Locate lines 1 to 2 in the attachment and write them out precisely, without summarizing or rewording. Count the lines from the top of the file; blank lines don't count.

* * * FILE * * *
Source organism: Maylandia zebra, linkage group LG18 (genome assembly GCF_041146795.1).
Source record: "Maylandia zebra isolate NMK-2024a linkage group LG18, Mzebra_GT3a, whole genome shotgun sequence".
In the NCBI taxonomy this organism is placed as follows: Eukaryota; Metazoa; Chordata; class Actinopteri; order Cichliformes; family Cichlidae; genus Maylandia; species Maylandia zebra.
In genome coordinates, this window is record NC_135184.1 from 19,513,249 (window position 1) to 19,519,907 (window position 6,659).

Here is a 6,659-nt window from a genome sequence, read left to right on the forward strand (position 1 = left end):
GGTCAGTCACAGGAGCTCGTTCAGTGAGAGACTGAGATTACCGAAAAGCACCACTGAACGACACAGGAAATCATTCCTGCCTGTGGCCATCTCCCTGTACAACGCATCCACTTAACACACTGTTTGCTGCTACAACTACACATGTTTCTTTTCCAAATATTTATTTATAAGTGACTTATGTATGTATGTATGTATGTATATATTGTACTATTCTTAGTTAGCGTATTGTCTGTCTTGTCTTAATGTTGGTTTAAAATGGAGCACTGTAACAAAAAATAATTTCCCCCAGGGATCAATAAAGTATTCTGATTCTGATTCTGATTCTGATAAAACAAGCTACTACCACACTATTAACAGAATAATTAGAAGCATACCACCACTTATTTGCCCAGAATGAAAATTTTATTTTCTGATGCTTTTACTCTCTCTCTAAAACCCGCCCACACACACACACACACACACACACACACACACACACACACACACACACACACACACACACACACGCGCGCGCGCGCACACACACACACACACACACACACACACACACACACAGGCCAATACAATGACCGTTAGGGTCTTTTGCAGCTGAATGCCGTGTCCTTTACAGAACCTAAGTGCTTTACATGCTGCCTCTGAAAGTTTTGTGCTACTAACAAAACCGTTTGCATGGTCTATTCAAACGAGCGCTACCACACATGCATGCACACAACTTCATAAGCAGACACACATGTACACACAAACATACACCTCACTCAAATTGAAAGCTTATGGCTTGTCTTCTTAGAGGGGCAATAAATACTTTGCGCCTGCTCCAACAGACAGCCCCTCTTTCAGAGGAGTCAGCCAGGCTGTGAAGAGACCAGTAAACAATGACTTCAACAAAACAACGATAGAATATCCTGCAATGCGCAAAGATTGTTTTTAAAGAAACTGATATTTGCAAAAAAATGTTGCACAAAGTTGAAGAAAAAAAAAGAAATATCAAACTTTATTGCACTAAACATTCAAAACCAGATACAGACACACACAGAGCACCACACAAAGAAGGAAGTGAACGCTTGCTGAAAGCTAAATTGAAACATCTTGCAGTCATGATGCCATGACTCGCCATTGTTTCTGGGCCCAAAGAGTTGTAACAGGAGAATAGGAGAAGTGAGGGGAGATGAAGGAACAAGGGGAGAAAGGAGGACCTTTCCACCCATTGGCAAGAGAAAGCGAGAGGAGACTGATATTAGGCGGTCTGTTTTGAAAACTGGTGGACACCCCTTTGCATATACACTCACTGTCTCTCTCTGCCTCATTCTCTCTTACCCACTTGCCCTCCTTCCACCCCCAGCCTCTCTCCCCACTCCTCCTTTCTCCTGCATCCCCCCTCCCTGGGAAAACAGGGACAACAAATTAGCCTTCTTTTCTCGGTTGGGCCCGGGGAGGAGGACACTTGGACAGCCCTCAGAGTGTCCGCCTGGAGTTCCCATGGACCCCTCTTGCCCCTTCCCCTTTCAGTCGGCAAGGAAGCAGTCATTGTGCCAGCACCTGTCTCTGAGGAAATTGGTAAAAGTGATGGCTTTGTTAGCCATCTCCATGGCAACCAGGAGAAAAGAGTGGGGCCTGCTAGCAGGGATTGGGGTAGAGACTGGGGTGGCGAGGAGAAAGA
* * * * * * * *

Source organism: Maylandia zebra, linkage group LG18 (genome assembly GCF_041146795.1).
Source record: "Maylandia zebra isolate NMK-2024a linkage group LG18, Mzebra_GT3a, whole genome shotgun sequence".